In honor of Father’s Day on June 20, Lynne Christy Anderson shares a recipe for Salvadoran quesadilla, from her book Breaking Bread: Recipes and Stories from Immigrant Kitchens, and shares memories of cooking with her father.

Far too often, men are left out of conversations about cooking and eating. Father’s Day is approaching and why not spend time together in the kitchen?

I remember sometimes cooking with my father: when I was in high school it was pizza on Friday nights. He’d pick up the dough at the local bakery on his way home from work and we’d make a tomato sauce, grate mozzarella and parmesan cheese, and chop pepperoni and green peppers. He’d occasionally sneak in a few slices of mushroom when my brother, sister and I weren’t looking, something none of us have yet to acquire a taste for.

It was our end-of-the-week routine, the three of us kids around the table with our rolling pins, becoming more and more covered in flour as we worked the dough into, not circles, but rectangles to fit the cookie sheets we’d bake the pizza on. And there would be my father in the kitchen, stirring the sauce, helping us to spread oil over the dough, rotating pans in and out of his tiny oven in the apartment he rented after he and my mother split up. We loved those Friday nights with our dad—dinner on the couch in front of the Rockford Files (the one night we didn’t have to sit at the table). We also loved our pizza, and in the early eighties in our suburban New England town, my friends seemed almost awestruck that you could even make pizza at home.

“Is your father Italian?” they’d ask. With a name like Justus Doane Anderson, most definitely not. Still, they’d wonder how he learned to make pizza.

I’ve spent time cooking with immigrant families who had extensive culinary traditions to draw on—a father named José from El Salvador who bakes the same quesadilla with his daughter that he once made with his mother and grandmother when he was a boy, or Liz, from Brazil, who cooks the same peixada, a fish stew her father and grandmother first taught her to make, only today she does it with her son here in America.

You don’t, however, have to have extensive family recipes to draw on to begin cooking with your own children and grandchildren. After all, my father’s mother never really liked to cook. She most certainly never made pizza.
It could be anything: macaroni and cheese, homemade ice cream, even pancakes for breakfast. My husband has taken to rolling pasta with our kids because we have a growing collection of pasta machines. (I keep coming across them at yard sales, in disbelief that people would ever think to get rid of them.) He’ll clamp two or three to our kitchen table and the rolling begins with the three of them cranking by hand long strands of golden fettuccini, linguini, or sometimes, sheets for lasagna, and then dusting everything lightly with flour before stacking them together for me to boil.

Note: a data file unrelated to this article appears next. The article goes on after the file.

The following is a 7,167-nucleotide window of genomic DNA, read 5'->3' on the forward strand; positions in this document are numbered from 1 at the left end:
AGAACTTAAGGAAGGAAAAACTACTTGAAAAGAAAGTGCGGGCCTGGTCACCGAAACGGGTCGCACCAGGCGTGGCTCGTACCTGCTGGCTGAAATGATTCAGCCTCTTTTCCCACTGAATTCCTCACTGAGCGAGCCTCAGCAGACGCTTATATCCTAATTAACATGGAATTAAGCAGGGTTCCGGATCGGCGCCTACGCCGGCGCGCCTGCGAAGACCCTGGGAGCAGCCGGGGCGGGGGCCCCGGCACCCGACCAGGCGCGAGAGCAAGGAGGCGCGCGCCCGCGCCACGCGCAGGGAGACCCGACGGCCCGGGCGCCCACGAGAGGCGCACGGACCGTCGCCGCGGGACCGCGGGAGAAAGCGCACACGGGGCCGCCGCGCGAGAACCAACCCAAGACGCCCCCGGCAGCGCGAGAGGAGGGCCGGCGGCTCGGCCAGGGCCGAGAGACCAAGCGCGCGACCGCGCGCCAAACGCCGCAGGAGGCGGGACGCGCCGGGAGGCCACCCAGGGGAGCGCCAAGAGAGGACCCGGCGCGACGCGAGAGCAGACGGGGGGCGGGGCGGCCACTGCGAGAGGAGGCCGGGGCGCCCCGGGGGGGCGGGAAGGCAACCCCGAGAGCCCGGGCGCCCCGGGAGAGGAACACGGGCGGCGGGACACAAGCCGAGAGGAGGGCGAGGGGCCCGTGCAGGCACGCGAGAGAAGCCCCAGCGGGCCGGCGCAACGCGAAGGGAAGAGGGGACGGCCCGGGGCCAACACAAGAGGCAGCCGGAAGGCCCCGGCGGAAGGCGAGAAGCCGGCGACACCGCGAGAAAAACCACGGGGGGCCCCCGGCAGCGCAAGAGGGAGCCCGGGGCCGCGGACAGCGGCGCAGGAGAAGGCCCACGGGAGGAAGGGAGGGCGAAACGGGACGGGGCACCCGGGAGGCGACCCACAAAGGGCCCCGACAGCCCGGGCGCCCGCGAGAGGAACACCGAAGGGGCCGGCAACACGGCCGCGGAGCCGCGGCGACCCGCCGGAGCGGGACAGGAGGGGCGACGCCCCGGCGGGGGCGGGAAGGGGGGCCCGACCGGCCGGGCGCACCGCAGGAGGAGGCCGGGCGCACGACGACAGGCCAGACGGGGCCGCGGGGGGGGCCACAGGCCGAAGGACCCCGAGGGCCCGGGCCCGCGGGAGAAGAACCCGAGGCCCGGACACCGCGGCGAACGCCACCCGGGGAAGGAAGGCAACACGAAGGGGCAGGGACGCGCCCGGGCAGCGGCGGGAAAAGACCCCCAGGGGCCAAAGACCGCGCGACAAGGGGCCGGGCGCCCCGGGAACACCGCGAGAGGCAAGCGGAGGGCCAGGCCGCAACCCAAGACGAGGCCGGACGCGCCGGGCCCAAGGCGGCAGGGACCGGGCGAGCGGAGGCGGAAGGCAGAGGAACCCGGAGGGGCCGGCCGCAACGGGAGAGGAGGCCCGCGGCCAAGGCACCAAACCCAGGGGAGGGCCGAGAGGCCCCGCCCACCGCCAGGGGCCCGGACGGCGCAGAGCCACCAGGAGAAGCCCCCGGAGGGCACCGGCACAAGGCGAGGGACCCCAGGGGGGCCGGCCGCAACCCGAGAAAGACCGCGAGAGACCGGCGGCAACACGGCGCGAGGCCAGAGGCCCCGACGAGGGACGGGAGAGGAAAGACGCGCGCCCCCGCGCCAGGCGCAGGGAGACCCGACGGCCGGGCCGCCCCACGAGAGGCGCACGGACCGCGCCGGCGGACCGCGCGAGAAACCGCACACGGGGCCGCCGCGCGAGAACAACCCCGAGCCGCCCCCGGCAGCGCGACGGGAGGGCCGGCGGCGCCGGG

Most of us will have a special meal for Father’s Day. Why not invite Dad into the kitchen to lead the cooking?

Jose’s Mother’s Salvadoran Quesadilla
(From: Breaking Bread: Recipes and Stories from Immigrant Kitchens)

Jose makes this with his daughter, Gabriela, on Saturday mornings, when he has a few hours off from work. Not to be confused with the Mexican dish of the same name, Salvadoran quesadilla is a sweet, rich cake made with a pinch of parmesan cheese. It’s delicious with hot cocoa or coffee as a morning or early afternoon snack.

1 cup heavy cream
½ cup ricotta cheese
1 large egg
¼ cup cream cheese, softened
1 tablespoon freshly grated parmesan cheese
¾ cup sugar
1 ½ cups harina de arroz (rice flour)*
¼ teaspoon salt
½ teaspoon baking soda
1 tablespoon sesame seeds

Adjust the oven rack to center and preheat the oven to 350 degrees.
Mix the heavy cream, ricotta, egg, cream cheese, and parmesan in a large bowl until smooth. Add the sugar and mix well. In a separate bowl, mix the rice flour, salt, and baking soda. Add this to the cream mixture and mix just until the ingredients are incorporated. Spread it into a lightly greased 9-inch cake pan and sprinkle with the sesame seeds. Bake until the cake springs back when touched in the center, about 30 minutes. Let stand for 10 minutes.
Can be served slightly warm or at room temperature.

*Found in the ethnic cooking sections of large supermarkets and in markets specializing in Caribbean and Latino products. All purpose flour can be substituted.

Lynne Christy Anderson is the author of Breaking Bread: Recipes and Stories from Immigrant Kitchens.